One of my favorite sports adages is “Flags Fly Forever.” It’s catchy -- it’s alliterative! -- and it sums up what I’d argue should be the driving principle for all sports teams: Winning championships make you legends.
Baseball is a sport that has become obsessed with efficiency, with assuring that teams have long-term strategies in place, to be planning for the future while managing the present. That is all smart and prudent and proper. But Flags Fly Forever understands that the truest efficiency is infinity: When you win a title, it is yours and your fans' until the end of time. David Freese hasn’t been a player in St. Louis for six years. Hideki Matsui has been out of the Bronx for a decade. But they’ll live in those places forever. They’ll never be forgotten.
The Washington Nationals captured their first World Series title on Wednesday night in dramatic come-from-behind fashion, becoming the first team to clinch a Fall Classic in which the road team won every game. And perhaps no team has understood the idea behind Flags Fly Forever more than the Nats. Many teams put off truly trying to contend for some indeterminate day in the future. But the Nationals realized that their best chance to win was to win now, and they went for it. That they actually went out and did it is a reason to cheer in their success … and hope other teams follow their leads.
For the last few years, a lot of these teams that have “went for it” have been punished. The Detroit Tigers, in large part to try to win a title for their since-passed owner Mike Ilitch, spent big money on veteran players and traded away youth, hoping to squeeze a title out of an aging core. It didn’t work, and now the Tigers are paying the price. The Mariners went through something similar, and the Giants, and even to a lesser extent the Phillies, suffered by keeping their championship cores in place to try to eke out one more title. They’ve all had to pick up the pieces in the wake of falling short, and in many ways, they still are. And the fact that they never won that title lurks over their strategies: No one wants to go all in to win and not actually win. It has led to an unfortunate tentativeness. They’ve become cautionary tales.
But the Nationals are what happens when it works. The Nats knew that after the 2018 season they were likely to lose Bryce Harper, and that after the '19 season, they might lose Anthony Rendon and Stephen Strasburg. (It is worth noting that none of those things is preordained, and frankly, they should go out and try to keep both those players this offseason. But that’s a different column.) Perhaps it was a sense of finality, perhaps it was the lingering pain of past postseason failures, perhaps they decided to just floor it and see what happens. But the Nationals were not tentative in the construction of this team.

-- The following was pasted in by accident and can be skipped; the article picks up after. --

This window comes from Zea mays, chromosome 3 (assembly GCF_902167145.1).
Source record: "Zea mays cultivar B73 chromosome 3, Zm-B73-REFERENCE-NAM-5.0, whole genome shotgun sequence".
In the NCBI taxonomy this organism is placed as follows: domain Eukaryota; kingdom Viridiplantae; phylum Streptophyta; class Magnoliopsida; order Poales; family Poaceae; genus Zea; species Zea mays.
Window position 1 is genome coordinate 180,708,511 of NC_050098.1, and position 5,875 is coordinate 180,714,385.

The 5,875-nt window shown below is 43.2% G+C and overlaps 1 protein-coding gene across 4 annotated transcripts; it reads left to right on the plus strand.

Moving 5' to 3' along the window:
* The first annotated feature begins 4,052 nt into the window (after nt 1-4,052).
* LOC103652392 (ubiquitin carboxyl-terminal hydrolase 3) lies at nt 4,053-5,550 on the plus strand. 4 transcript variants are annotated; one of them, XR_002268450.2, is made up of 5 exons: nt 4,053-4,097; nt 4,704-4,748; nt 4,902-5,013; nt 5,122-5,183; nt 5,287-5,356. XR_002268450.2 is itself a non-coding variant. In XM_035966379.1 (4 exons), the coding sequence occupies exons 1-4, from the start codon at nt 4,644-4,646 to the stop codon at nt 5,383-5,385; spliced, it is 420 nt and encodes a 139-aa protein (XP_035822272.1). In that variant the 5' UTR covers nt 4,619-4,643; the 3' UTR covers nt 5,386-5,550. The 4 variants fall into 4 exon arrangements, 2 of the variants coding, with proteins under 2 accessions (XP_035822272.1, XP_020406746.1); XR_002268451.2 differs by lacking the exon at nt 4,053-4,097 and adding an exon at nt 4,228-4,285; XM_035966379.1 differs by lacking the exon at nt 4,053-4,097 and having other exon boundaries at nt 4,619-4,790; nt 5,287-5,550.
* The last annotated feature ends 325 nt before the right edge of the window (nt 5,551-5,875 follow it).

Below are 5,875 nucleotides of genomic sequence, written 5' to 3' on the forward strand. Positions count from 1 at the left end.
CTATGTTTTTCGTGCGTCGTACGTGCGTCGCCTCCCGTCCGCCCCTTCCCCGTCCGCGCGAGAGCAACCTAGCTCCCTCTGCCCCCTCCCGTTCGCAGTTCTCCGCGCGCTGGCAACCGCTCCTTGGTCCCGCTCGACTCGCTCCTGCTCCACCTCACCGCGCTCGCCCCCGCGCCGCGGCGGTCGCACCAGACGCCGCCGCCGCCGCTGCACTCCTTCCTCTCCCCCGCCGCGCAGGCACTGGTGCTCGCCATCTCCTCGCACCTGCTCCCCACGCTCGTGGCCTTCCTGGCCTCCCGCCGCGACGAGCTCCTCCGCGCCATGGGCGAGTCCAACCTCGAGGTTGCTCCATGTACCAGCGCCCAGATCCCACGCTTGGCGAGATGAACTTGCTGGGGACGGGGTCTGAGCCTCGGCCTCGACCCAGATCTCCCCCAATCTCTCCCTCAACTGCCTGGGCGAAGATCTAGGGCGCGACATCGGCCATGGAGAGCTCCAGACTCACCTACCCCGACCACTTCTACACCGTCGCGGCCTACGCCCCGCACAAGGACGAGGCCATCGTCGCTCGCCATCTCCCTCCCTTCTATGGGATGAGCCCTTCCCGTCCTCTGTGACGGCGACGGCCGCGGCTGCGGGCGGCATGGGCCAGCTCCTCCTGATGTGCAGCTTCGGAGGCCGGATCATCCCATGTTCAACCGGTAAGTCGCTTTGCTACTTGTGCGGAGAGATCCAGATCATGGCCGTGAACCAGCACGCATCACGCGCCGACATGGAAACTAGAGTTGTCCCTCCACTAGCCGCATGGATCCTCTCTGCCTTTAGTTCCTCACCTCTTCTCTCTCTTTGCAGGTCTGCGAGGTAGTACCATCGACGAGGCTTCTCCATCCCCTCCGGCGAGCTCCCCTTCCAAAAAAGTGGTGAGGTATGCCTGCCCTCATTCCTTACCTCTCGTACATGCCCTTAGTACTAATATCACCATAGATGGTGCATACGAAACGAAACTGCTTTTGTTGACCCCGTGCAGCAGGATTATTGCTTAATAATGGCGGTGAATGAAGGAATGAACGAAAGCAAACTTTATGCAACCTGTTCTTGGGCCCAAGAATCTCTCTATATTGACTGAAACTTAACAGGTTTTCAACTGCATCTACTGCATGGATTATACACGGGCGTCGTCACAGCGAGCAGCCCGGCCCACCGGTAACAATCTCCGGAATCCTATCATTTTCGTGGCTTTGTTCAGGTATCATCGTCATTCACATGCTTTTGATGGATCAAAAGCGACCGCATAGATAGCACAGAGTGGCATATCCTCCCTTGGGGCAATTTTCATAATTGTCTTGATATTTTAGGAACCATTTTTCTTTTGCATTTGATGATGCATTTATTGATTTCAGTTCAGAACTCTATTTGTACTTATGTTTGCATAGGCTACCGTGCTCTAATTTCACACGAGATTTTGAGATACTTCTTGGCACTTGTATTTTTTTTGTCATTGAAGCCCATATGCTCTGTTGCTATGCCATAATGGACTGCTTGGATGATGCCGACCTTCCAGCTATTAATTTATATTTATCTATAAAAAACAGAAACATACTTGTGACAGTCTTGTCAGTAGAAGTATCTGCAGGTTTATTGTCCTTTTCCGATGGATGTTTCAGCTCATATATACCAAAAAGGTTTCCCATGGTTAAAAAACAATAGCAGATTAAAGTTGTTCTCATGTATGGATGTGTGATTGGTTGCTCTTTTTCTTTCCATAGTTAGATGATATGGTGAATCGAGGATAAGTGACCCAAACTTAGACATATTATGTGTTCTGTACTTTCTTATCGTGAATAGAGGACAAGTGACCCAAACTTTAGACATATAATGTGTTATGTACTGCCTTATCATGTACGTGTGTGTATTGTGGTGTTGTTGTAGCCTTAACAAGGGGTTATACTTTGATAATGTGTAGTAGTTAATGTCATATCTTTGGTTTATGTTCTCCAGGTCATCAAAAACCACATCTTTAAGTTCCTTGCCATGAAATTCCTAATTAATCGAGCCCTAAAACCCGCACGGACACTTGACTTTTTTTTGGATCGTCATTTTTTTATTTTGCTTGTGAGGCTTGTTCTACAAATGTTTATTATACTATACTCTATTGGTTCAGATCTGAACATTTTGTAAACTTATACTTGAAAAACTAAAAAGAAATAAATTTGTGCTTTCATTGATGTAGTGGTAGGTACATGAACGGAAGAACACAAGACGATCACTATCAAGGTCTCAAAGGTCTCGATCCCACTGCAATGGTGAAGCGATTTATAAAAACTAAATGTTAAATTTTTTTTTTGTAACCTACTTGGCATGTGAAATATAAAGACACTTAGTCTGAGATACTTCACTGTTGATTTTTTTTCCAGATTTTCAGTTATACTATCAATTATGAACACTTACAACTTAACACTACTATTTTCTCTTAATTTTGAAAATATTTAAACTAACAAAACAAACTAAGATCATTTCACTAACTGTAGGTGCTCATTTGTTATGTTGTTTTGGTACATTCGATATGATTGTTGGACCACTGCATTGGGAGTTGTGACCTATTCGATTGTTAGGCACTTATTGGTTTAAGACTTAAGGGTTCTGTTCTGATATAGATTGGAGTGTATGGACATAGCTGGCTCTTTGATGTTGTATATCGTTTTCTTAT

Look at what Washington gave up to solve perceived problems with the team. When the Nats needed a top-of-the-order hitter who could play a solid outfield defense, they traded for Adam Eaton from the White Sox in December 2016. They gave up a ton, including Lucas Giolito, who was one of the best pitchers in the American League this year. (Imagine if he’d have been a part of that Nationals rotation.) The bullpen has been a longtime bugaboo for the Nats, so at the '17 Trade Deadline, they got Sean Doolittle and Ryan Madson from the A’s; they then watched Blake Treinen turn into a top-shelf reliever and Jesus Luzardo become one of the top pitching prospects. In a zero-sum world, those might be considered suboptimal long-term moves. But the Nationals wanted a title, desperately, and they went for it, giving away future stars to do it.
And the Nationals did not just idly let Harper leave for Philadelphia, pleading poor and shrugging their shoulders. They went out and signed Patrick Corbin, the top starter on the free-agent market last offseason, even though they’d already inked Max Scherzer to a long-term deal and extended Strasburg. The Nats had many opportunities to pack it in, move on from their current core and build for the future. It even would have made some sense: Juan Soto, Trea Turner and Victor Robles would be cornerstones for any franchise. But they didn’t. They planned on winning now. They never talked themselves into theoretical future glories at the expense of concrete current ones.
And they were rewarded for it Wednesday night. All those players they either brought in or extended as part of a team that could win right now made a difference. Eaton, Scherzer, Howie Kendrick -- the ultimate veteran utility widget ideally deployed for a team that isn’t screwing around with “contention windows” -- they all came through in massive moments. The Nationals played like a team that wasn’t thinking about tomorrow.
The Astros, when punched in this series, had a tendency to sort of take it; they did not have many valiant comebacks, looking instead like a team that expected to win and was a bit befuddled when it didn’t. But the Nats played like this was their one chance to win. They were similar in that way to the 2015 Royals, a team that had a feeling it wouldn’t be together much longer. The Royals are struggling now, paying the price for that success. But that '15 flag is still flying.
The Nationals are not done trying to win baseball games. Any team that has Soto on it is going to be a team to be reckoned with. The Nats may bring back Rendon or Strasburg, or they may bring in replacements for each. They will not become what the Royals are. But they have shown that when opportunity presents itself, they will not nod to the future. They will try to win right now.
Fans don’t care about efficiency. They care about wins. They care about flags. And because the Nationals understood that … they now get to wave one of their own.